[The programme is a] unique opportunity to join the network of highly skilled professionals from different countries. This network is a reliable and convenient tool in mutual beneficial cooperation,…” -Sergii Chykurlii (DCP, Ukraine)

The structure of the programme, with its combination of theoretical knowledge and development of practical skills in the various topics provides participants with broad and solid foundations. It also allows them to take home the information they feel is most relevant and apply it to their own context within their various capacities.

Looking beyond the Training: Network Development 

Looking beyond the training, the programme has another key aspect that helps in strengthening institutional capacity in the field of rule of law: networking. Sifting through past and present feedback from participants full of differing answers on what topics were most interesting for participants and how they plan to use knowledge acquired back in their home country, the desire to network and positive feedback received by the programme for facilitating networking possibilities was nearly ubiquitous.

  • “I wanted to share experience from other countries,” and “I’ve gained friends and this programme was very helful for networking and gaining contacts from participant countries,”­ said Kristine Uglava (DCP, Georgia)
  • “[The programme is a] unique opportunity to join the network of highly skilled professionals from different countries. This network is a reliable and convenient tool in mutual beneficial cooperation, which is quite helpful for our professional endeavours,” said Sergii Chykurlii (DCP, Ukraine)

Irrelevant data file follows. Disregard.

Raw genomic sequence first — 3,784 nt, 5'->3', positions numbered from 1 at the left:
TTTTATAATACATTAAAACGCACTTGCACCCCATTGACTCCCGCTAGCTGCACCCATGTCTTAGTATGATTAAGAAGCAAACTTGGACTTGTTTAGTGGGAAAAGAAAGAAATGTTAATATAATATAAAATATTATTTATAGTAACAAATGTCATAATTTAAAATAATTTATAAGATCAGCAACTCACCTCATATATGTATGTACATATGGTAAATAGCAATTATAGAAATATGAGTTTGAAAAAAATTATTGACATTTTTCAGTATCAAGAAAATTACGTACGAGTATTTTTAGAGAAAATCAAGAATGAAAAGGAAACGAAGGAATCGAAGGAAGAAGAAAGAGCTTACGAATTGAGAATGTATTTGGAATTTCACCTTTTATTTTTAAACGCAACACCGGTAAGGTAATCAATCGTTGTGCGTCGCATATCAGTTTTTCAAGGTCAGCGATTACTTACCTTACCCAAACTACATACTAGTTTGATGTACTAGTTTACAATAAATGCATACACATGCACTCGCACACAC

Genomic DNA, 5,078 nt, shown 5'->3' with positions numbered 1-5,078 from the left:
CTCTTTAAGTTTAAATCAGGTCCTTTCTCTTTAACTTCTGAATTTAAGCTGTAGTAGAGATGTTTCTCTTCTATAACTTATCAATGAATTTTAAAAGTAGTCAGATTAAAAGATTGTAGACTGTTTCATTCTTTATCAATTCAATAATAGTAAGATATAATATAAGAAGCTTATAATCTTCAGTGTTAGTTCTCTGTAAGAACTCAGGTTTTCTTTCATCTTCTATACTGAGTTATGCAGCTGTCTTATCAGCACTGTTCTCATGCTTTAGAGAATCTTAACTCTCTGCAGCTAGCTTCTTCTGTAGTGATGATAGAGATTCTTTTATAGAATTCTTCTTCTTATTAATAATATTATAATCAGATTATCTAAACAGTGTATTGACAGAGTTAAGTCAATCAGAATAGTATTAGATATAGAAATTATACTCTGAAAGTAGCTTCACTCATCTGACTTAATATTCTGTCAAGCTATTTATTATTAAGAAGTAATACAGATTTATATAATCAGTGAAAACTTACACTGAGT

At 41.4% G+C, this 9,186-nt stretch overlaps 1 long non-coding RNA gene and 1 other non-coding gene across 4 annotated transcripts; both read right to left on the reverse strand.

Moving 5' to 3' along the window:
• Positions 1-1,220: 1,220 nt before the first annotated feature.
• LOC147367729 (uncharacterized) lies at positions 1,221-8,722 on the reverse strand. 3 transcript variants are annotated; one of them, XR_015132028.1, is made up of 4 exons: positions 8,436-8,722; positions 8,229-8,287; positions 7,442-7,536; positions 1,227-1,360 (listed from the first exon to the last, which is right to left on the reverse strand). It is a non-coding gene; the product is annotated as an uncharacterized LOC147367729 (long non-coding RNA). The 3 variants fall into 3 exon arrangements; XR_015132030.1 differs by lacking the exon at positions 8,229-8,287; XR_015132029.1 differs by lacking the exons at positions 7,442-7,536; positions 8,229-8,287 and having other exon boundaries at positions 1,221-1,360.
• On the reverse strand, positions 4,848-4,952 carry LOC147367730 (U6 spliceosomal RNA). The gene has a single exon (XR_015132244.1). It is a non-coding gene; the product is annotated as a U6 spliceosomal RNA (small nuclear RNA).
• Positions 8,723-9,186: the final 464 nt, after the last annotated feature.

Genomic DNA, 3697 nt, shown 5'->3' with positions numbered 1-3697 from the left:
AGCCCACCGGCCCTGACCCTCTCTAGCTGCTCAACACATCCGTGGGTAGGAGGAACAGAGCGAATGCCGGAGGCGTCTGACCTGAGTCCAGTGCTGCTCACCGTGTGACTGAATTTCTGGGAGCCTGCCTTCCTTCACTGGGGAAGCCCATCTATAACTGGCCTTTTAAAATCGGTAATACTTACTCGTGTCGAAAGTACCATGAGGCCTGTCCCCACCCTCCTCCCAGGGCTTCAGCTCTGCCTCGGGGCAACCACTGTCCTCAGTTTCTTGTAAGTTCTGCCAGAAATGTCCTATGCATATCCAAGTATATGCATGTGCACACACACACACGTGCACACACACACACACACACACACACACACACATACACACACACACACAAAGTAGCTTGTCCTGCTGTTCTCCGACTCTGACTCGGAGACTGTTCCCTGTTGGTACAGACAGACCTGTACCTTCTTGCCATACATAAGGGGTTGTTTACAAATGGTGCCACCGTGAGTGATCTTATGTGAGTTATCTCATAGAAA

• “Sharing the experiences with participants, were useful and beneficial for my professional background. I feel more accomplished and better prepared to discuss and share some of the ideas and lessons on questions raised in my line of work,” said Vilson Ukaj (PFM, Kosovo)

I think the network established during the training is the main strength of the programme. It is a great source of inspiration and information for all of us to deal with challenged related to PFM in our countries,” said Svjetlana Vukajlović (PFM, Bosnia and Herzegovina)

Svjetlana Vukajlović

Similarly to the topics taught, the challenges participants face in their own line of work and in their attempts to implement what they have learned in the Netherlands are just as diverse.

  • “Our most challenging task now is improving integrity and anti-corruption culture in judiciary,” said Svjetlana Vukajlović (PFM, Bosnia and Herzegovina)
  • “In our country we have it (decentralisation and citizen participation measures) on paper, as developed documents, but it is not working in real life,” said Vladimir Velichovski (DCP, Macedonia)
  • “I think most challenging…is strengthening the role of Parliament in the budgetary process…raising the administrative capacity of the staff,” said Vilson Ukaj (PFM, Kosovo)

Despite the variety of challenges and focuses of participants at particular moments in time, that does not mean they will not face similar challenges to their colleagues in the future. This is where the continuous knowledge sharing facilitated by building a network of Matra Rule of Law Training Alumni can be significantly beneficial.